When it comes to the legal process of how assets are divided during a divorce, it can often be a complex task. When it comes to property, there are certain factors that must be calculated to figure out how the property will be divided between the two. If you should find yourself in this situation, it’s worth knowing how the property might be calculated when it comes to your case.
What property is included in a divorce?
With property, it’s not just necessarily physical property as in your home. There are also assets like joint savings, pensions, and maintenance that can all be factored into the overall estate that you share.
When there are dependent children involved that are under the age of 18, then this will also bear a large influence on how court will divide the assets.
How are the assets divided in a divorce?
When it comes to dividing the assets, there are certain things that are considered in deciding how to divvy them up. These are:
- The income, earning capabilities, property, and other financial resources that each party has or will have in the foreseeable future.
- The financial needs and obligations or responsibilities that each party has or is likely to have in the foreseeable future.
- The standard of living that was enjoyed by the family before the breakup of the marriage.
- The age of each party to the marriage and duration of the marriage.
- Any physical or mental disabilities that either party has.
- The contributions made by each party to the welfare of the family, including contributions made to looking after the home and family members.
What can the court order?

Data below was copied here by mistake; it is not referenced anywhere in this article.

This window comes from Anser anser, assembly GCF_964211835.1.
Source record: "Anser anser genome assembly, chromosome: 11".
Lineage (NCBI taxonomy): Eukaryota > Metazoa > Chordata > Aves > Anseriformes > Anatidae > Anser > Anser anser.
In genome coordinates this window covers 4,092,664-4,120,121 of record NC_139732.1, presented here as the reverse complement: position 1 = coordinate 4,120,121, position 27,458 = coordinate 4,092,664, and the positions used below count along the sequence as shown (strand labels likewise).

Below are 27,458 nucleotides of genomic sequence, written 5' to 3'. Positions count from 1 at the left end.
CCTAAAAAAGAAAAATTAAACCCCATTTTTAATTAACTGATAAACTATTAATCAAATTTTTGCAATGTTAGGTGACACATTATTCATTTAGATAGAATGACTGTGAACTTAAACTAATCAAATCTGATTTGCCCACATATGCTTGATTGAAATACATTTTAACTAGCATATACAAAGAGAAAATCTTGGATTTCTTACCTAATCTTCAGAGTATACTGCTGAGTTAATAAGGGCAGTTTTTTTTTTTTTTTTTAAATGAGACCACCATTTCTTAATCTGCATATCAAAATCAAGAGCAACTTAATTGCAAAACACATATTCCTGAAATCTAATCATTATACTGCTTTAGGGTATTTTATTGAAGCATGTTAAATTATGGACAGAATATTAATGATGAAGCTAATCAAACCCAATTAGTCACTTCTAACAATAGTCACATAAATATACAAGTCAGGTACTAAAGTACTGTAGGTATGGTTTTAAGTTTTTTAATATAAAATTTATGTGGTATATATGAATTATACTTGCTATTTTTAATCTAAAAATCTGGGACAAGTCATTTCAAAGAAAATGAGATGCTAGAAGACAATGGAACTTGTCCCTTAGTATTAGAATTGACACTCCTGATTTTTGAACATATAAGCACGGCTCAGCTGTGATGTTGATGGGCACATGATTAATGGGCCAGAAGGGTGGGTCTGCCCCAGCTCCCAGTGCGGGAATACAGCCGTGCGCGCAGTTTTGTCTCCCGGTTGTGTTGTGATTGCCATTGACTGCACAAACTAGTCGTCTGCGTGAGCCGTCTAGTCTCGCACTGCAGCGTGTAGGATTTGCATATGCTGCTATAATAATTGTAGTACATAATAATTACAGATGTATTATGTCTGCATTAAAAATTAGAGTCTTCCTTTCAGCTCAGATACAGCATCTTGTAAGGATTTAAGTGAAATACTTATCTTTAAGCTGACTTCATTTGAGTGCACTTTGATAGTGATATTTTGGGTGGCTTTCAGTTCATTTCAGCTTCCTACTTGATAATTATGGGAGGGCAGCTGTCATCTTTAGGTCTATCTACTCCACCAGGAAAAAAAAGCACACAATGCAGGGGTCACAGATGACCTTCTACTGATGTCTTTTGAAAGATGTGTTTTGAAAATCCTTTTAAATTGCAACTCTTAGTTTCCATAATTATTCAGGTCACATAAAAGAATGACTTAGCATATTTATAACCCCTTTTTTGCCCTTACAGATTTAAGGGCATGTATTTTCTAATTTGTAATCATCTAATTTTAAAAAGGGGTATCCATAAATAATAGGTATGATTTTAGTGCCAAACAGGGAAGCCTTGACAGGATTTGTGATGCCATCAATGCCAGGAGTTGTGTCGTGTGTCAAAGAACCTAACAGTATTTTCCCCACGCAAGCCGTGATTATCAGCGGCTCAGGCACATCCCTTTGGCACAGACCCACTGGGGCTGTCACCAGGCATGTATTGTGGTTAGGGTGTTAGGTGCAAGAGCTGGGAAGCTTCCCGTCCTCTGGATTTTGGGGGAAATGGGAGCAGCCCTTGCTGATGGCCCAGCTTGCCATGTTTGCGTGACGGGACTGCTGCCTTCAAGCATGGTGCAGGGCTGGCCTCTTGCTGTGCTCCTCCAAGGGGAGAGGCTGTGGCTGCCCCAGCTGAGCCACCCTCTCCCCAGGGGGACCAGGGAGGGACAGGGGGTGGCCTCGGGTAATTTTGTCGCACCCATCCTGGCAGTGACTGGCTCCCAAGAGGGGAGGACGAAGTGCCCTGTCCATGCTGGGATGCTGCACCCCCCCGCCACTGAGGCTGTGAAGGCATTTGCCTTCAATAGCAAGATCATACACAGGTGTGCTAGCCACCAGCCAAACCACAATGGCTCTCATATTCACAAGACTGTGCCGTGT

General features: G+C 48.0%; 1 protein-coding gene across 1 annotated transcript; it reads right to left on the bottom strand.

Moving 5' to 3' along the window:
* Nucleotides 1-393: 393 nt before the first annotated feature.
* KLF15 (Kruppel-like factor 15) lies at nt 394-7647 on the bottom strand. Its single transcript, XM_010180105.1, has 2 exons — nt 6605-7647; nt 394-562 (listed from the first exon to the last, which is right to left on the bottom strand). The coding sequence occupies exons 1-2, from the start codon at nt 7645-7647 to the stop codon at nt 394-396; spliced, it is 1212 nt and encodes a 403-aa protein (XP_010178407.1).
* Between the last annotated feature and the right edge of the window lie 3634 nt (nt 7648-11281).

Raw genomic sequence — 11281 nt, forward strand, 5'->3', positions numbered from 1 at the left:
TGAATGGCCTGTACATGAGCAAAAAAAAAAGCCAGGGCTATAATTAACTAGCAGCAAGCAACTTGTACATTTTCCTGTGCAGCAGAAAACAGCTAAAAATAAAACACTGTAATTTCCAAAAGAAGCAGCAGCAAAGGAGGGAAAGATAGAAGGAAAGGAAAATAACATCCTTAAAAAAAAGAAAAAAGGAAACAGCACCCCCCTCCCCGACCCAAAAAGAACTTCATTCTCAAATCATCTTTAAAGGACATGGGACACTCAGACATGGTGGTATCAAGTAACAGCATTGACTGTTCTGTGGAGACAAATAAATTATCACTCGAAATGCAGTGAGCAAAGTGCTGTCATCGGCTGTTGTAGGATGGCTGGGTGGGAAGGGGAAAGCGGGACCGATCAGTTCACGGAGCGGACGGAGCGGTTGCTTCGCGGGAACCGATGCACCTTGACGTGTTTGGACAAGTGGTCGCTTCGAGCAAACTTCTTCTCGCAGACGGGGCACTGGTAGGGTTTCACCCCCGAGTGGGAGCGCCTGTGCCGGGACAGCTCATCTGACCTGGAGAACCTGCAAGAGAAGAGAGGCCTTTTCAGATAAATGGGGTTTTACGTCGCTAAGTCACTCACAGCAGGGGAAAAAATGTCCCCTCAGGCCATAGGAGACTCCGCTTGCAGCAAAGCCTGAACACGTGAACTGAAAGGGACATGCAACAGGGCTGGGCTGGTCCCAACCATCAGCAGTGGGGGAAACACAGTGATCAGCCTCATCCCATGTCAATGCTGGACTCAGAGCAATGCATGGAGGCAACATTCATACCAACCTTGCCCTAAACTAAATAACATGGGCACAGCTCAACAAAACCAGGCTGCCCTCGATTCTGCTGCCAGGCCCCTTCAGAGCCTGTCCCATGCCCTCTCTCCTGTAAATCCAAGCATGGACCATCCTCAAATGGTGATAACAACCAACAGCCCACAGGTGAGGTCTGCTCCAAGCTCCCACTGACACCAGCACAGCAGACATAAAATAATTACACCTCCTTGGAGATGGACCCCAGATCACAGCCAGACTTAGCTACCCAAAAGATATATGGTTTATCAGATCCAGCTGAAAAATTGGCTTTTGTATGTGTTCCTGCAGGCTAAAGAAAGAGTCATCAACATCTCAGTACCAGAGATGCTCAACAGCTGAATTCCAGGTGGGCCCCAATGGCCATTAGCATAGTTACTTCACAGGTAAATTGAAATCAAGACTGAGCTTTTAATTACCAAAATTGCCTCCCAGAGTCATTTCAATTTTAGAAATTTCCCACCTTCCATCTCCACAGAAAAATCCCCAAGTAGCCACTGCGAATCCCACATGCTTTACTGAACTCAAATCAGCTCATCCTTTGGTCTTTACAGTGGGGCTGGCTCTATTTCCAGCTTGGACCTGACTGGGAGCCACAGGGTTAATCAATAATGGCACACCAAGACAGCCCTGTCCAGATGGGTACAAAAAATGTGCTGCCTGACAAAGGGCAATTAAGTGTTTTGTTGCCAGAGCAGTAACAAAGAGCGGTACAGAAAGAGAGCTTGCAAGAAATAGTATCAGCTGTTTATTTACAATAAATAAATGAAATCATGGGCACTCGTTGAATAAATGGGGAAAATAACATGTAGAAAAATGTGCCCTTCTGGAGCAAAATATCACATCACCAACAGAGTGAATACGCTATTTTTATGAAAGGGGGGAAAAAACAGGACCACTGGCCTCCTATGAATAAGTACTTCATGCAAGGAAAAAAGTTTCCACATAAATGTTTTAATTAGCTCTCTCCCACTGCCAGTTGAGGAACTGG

When it comes to the division of property, the court has the power to make a variety of orders to either party involved. These include the following:
- The payment of a lump sum may be ordered to one party from the other or in a series of lump sums depending on what is most appropriate.
- Sale or transfer of certain property or all property depending on what is available and what is rightfully owned by each party.
- Division of pensions might be necessary with a percentage of one going to the other.
- Spousal maintenance can involve one party paying for the other’s maintenance. This might be until one party remarries, or it might be set for a fixed period of time.
- Child maintenance is often necessary when it comes to any children where one party predominantly looks after the children and therefore needs more income to support their upbringing.
Every marriage is different, and so this can vary when it comes to the amount of property and assets the parties have. It can be dictated in relation to the scenario each party is in, who they are responsible for, and a variety of factors, as mentioned above.
Do you need legal support?If you need support when it comes to your own divorce or division of property, then it’s important to get the right legal aid when you’re ready. At Harry McPartland & Sons Solicitors, we have decades of experience with family law. To find out more from our team of solicitors, get in touch today.